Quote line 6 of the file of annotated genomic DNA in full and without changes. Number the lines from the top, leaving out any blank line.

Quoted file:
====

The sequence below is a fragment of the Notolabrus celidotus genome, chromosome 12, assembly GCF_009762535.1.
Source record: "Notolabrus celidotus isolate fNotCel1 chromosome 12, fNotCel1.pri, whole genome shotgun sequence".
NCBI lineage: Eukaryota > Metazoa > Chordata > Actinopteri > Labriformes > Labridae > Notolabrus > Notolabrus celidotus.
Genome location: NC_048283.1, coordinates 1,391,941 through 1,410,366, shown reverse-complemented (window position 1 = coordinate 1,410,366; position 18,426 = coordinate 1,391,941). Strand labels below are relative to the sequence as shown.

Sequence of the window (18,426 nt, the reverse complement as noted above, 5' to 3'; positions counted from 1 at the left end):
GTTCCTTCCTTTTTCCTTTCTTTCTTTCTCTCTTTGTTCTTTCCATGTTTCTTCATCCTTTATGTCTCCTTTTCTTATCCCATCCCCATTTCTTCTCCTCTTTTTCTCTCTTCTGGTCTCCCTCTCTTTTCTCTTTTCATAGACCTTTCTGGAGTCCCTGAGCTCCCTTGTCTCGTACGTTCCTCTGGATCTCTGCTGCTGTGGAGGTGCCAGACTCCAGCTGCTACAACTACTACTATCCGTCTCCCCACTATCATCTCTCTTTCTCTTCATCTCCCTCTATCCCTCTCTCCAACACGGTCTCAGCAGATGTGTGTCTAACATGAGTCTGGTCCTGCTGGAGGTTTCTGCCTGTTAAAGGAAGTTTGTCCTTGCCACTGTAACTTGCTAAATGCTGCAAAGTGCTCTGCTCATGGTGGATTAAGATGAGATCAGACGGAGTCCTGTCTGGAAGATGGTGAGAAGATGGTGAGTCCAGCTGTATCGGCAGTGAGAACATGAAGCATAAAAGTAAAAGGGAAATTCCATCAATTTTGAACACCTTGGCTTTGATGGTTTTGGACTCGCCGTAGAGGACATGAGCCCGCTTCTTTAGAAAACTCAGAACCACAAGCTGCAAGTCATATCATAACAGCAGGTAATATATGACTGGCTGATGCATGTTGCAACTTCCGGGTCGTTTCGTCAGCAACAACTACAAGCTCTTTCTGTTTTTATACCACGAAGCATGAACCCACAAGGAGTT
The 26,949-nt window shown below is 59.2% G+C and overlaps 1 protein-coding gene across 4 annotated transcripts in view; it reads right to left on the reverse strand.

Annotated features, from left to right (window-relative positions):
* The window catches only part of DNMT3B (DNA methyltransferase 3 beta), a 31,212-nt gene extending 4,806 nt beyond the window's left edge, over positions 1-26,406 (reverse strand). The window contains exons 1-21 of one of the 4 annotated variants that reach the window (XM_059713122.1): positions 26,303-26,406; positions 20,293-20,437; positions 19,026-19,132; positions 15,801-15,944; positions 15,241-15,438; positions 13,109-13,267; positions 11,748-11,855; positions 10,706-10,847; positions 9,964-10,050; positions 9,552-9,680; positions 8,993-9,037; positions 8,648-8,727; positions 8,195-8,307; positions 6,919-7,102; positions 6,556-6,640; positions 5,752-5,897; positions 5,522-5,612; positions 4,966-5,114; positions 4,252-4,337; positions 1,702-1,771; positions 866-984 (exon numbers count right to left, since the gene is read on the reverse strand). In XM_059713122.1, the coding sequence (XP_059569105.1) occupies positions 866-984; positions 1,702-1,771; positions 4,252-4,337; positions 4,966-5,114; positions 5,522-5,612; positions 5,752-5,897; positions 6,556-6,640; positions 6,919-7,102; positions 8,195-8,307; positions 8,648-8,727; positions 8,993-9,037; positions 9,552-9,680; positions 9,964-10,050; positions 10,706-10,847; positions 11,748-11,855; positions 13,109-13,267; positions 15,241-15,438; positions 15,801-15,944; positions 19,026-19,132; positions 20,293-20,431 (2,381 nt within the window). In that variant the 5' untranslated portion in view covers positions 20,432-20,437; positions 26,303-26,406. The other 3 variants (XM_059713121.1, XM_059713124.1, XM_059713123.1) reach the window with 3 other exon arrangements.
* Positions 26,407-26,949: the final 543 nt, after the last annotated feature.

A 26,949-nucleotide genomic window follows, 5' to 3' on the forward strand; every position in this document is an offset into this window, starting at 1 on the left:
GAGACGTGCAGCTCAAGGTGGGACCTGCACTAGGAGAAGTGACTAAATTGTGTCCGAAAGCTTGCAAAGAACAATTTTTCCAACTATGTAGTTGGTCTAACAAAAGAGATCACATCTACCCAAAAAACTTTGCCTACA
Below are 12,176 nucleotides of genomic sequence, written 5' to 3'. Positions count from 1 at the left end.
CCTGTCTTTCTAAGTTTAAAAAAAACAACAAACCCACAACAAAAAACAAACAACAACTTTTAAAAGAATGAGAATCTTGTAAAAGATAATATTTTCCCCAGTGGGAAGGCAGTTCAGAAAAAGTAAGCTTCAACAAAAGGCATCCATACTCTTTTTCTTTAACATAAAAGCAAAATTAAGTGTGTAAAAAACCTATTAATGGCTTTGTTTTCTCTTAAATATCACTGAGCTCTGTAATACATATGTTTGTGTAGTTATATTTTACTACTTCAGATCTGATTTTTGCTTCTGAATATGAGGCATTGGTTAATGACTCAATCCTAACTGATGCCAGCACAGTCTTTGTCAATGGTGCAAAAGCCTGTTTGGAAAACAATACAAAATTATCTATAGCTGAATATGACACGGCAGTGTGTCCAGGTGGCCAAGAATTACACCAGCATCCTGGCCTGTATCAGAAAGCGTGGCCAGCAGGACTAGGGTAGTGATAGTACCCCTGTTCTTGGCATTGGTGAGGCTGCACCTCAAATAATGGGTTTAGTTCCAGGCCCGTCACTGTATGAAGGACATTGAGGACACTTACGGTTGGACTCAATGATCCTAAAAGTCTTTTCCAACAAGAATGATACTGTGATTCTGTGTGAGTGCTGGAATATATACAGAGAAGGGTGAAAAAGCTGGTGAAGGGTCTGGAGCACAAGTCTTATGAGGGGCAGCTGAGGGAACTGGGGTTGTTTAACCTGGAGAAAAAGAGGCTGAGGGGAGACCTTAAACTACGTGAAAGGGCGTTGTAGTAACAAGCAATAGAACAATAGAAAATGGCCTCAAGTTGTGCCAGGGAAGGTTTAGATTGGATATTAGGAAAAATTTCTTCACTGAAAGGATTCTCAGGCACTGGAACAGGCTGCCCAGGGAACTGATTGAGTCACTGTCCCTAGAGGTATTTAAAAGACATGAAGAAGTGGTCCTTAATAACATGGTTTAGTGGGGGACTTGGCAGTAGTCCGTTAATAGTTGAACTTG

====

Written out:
GTTCCTTCCTTTTTCCTTTCTTTCTTTCTCTCTTTGTTCTTTCCATGTTTCTTCATCCTTTATGTCTCCTTTTCTTATCCCATCCCCATTTCTTCTCCTCTTTTTCTCTCTTCTGGTCTCCCTCTCTTTTCTCTTTTCATAGACCTTTCTGGAGTCCCTGAGCTCCCTTGTCTCGTACGTTCCTCTGGATCTCTGCTGCTGTGGAGGTGCCAGACTCCAGCTGCTACAACTACTACTATCCGTCTCCCCACTATCATCTCTCTTTCTCTTCATCTCCCTCTATCCCTCTCTCCAACACGGTCTCAGCAGATGTGTGTCTAACATGAGTCTGGTCCTGCTGGAGGTTTCTGCCTGTTAAAGGAAGTTTGTCCTTGCCACTGTAACTTGCTAAATGCTGCAAAGTGCTCTGCTCATGGTGGATTAAGATGAGATCAGACGGAGTCCTGTCTGGAAGATGGTGAGAAGATGGTGAGTCCAGCTGTATCGGCAGTGAGAACATGAAGCATAAAAGTAAAAGGGAAATTCCATCAATTTTGAACACCTTGGCTTTGATGGTTTTGGACTCGCCGTAGAGGACATGAGCCCGCTTCTTTAGAAAACTCAGAACCACAAGCTGCAAGTCATATCATAACAGCAGGTAATATATGACTGGCTGATGCATGTTGCAACTTCCGGGTCGTTTCGTCAGCAACAACTACAAGCTCTTTCTGTTTTTATACCACGAAGCATGAACCCACAAGGAGTT